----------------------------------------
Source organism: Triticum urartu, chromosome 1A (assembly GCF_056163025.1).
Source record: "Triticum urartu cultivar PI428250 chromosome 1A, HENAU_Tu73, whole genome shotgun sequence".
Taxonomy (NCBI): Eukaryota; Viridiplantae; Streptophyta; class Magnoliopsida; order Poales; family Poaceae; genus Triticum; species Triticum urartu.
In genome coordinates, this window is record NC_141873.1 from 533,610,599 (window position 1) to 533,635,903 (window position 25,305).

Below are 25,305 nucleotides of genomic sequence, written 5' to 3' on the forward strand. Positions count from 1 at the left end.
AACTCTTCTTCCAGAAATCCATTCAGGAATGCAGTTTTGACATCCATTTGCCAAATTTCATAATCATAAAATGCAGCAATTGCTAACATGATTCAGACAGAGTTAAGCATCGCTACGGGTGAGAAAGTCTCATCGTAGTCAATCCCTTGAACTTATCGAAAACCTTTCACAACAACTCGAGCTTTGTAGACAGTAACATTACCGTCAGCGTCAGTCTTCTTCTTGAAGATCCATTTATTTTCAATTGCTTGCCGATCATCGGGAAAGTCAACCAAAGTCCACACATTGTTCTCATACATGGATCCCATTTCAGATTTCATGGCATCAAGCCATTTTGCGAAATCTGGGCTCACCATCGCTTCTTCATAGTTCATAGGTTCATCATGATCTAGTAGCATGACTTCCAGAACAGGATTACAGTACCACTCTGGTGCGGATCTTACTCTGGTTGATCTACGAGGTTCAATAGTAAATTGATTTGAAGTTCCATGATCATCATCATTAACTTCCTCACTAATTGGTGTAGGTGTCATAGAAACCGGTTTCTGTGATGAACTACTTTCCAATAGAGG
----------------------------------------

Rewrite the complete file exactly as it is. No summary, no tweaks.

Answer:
Source organism: Triticum urartu, chromosome 1A (assembly GCF_056163025.1).
Source record: "Triticum urartu cultivar PI428250 chromosome 1A, HENAU_Tu73, whole genome shotgun sequence".
Taxonomy (NCBI): Eukaryota; Viridiplantae; Streptophyta; class Magnoliopsida; order Poales; family Poaceae; genus Triticum; species Triticum urartu.
In genome coordinates, this window is record NC_141873.1 from 533,610,599 (window position 1) to 533,635,903 (window position 25,305).

Below are 25,305 nucleotides of genomic sequence, written 5' to 3' on the forward strand. Positions count from 1 at the left end.
AACTCTTCTTCCAGAAATCCATTCAGGAATGCAGTTTTGACATCCATTTGCCAAATTTCATAATCATAAAATGCAGCAATTGCTAACATGATTCAGACAGAGTTAAGCATCGCTACGGGTGAGAAAGTCTCATCGTAGTCAATCCCTTGAACTTATCGAAAACCTTTCACAACAACTCGAGCTTTGTAGACAGTAACATTACCGTCAGCGTCAGTCTTCTTCTTGAAGATCCATTTATTTTCAATTGCTTGCCGATCATCGGGAAAGTCAACCAAAGTCCACACATTGTTCTCATACATGGATCCCATTTCAGATTTCATGGCATCAAGCCATTTTGCGAAATCTGGGCTCACCATCGCTTCTTCATAGTTCATAGGTTCATCATGATCTAGTAGCATGACTTCCAGAACAGGATTACAGTACCACTCTGGTGCGGATCTTACTCTGGTTGATCTACGAGGTTCAATAGTAAATTGATTTGAAGTTCCATGATCATCATCATTAACTTCCTCACTAATTGGTGTAGGTGTCATAGAAACCGGTTTCTGTGATGAACTACTTTCCAATAGAGG